The Chinese Securities Regulatory Commission, in further steps to moderate market sentiment in ChinaÆs A-share stock markets, has begun putting quotas on the size of assets raised in new mutual-fund launches.

Yesterday saw a new funds joint venture, First State Cinda Fund Management, a Shenzhen-based JV between Cinda Asset Management, a mainland bank-asset resolution company, and AustraliaÆs First State Investments, launch its debut fund, an equities product.

This fund was given an explicit cap of RMB9 billion ($1.2 billion), the first time this has happened in China. It is a reaction to the blockbuster fund listings in the fourth quarter of 2006, capped by the off-the-charts RMB40 billion ($5.1 billion) raised by the launch of an equity fund by Harvest Fund Management in a single morning.

This marked the realisation that the A-share frenzy was getting out of control, and led to the authorities imposing an informal moratorium on new fund launches. Two fund management companies, China International Fund Management and Invesco Great Wall Fund Management, also voluntarily closed their equity funds temporarily to new subscribers.

Fund quotas will enable the CSRC to keep the funds industry stable by allowing new products, but the government has asserted its power to dictate fund sizes, not only to moderate local investorsÆ enthusiasm, but also to ensure that funds are of a manageable size relative to the capacity of local capital markets to absorb them.

Had First State Cinda raised more than RMB9 billion, the new company would have plunged into a back-office nightmare, as it would then have to return the excess amounts on pro-rata basis to all investors. Therefore it requested its distributors, including China Construction Bank, adhere to its own quotas.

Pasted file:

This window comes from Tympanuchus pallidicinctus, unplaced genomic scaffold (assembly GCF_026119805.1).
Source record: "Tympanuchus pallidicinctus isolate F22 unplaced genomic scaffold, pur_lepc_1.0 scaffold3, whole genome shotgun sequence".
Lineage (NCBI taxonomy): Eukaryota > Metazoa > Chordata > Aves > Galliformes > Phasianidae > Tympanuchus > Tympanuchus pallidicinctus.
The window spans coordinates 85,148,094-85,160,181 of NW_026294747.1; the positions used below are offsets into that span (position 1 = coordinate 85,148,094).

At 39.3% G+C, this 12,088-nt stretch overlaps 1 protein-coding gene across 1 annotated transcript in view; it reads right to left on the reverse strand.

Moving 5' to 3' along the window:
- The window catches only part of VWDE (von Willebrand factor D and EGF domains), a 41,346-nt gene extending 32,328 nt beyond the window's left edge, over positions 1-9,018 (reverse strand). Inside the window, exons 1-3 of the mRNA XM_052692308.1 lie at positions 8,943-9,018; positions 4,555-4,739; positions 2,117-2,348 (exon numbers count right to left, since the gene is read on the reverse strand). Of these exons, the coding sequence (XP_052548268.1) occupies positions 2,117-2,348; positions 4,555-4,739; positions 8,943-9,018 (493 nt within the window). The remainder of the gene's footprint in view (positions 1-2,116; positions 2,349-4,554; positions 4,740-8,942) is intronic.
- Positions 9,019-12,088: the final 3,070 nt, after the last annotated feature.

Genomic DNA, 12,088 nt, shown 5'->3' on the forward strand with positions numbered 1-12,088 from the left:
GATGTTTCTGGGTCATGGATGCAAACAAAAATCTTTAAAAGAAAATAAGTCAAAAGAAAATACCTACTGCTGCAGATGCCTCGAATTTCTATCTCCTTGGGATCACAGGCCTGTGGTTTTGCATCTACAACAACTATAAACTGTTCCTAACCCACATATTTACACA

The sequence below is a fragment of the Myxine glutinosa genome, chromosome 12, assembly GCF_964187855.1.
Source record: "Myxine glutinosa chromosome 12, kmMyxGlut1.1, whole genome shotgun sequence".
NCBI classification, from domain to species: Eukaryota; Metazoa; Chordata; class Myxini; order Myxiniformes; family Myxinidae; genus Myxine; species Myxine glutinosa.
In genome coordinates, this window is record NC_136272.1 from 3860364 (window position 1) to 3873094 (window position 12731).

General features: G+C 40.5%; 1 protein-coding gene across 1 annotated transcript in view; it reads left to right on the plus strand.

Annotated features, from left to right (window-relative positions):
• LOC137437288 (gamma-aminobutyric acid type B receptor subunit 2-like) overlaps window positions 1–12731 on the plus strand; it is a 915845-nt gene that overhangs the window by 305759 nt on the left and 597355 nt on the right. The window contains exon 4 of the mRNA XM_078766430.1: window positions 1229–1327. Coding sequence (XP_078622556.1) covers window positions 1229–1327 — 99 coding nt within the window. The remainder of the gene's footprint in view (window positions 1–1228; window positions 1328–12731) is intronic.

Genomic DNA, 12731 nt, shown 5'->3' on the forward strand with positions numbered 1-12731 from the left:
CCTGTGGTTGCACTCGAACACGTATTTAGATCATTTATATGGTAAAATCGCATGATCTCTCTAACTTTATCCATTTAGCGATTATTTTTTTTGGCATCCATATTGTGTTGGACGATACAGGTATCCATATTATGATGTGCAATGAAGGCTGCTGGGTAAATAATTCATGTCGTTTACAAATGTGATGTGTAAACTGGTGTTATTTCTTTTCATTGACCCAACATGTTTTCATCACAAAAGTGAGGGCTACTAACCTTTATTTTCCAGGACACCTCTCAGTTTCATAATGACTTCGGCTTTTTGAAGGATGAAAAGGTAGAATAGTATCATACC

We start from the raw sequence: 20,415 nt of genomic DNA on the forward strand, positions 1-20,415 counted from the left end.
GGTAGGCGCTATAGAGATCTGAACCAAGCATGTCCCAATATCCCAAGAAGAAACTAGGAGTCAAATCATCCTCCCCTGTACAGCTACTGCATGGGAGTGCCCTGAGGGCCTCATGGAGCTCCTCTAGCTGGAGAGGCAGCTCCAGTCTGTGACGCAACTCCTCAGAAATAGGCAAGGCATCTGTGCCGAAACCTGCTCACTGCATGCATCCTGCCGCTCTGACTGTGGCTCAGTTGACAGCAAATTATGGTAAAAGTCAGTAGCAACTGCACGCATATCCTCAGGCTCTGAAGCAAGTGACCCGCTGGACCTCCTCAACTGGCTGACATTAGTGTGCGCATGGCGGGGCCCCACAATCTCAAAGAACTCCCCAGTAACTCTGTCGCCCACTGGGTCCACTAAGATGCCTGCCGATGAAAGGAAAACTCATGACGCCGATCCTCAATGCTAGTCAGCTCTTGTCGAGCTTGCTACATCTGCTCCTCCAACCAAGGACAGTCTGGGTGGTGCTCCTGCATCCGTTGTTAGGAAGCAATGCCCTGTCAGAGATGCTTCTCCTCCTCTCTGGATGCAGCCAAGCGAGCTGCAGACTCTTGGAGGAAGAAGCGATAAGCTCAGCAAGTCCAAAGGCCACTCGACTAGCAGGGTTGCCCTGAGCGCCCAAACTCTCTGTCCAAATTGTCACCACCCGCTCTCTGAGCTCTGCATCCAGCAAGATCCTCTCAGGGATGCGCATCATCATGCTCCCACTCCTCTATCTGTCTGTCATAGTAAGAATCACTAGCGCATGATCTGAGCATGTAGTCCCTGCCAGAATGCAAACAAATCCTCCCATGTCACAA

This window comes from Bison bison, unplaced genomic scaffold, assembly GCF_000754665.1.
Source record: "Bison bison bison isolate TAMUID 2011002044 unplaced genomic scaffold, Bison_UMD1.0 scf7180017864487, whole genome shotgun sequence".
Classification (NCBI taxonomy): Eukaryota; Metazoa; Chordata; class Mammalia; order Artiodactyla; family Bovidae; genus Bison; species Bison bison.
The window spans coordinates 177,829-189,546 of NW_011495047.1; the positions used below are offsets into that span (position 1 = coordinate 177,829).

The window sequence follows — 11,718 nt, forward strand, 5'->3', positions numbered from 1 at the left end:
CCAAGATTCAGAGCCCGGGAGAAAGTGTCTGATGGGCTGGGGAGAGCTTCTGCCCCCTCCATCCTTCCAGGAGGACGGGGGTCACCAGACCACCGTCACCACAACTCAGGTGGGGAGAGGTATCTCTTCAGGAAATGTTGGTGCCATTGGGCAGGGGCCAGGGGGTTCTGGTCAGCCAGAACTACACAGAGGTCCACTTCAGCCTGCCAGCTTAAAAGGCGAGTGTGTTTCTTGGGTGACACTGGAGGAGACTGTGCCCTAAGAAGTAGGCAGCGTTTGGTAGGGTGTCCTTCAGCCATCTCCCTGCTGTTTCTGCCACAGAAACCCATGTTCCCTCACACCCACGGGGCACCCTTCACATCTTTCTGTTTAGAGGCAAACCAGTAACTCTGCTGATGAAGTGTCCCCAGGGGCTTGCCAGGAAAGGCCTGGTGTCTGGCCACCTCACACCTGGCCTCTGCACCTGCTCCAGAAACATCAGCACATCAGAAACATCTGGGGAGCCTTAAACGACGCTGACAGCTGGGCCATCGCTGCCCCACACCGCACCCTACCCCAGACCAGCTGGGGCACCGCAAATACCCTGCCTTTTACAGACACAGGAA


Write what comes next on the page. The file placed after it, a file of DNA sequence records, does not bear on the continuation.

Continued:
As at lunchtime yesterday the firm had been able to hover near the RMB9 billion line without breeching it, according to officials at First State.

The launch shows that mainland investors still have an appetite for domestic equity funds, despite the recent volatility, including a nearly 9% sell-off on the Shanghai and Shenzhen bourses last week.

For its part, First State Cinda is keen to downplay market sentiment and highlight a longer-term perspective.

ôMarket timing is not in our dictionary,ö says Daniel Zeng Zhaoxiong, CIO in Shenzhen. ôWhat we think we are good at is picking the right company and investing in it. As we believe in the long-term value of these companies any short-term volatility will provide a good opportunity to buy.ö

Those buying opportunities will be found in a consumption play, he believes, as there will be an increase in strong consumer service businesses appearing in the A-share market.

Zeng adds: ôWe will also look closely into the companies and sectors in which China has more and more competitive advantage globally. We believe Chinese companies have much room to improve their efficiency, and this will provide growth opportunities for investors. Today. China is the fourth-largest economy in the world, but only 23 of its companies are in the top 500 globally.ö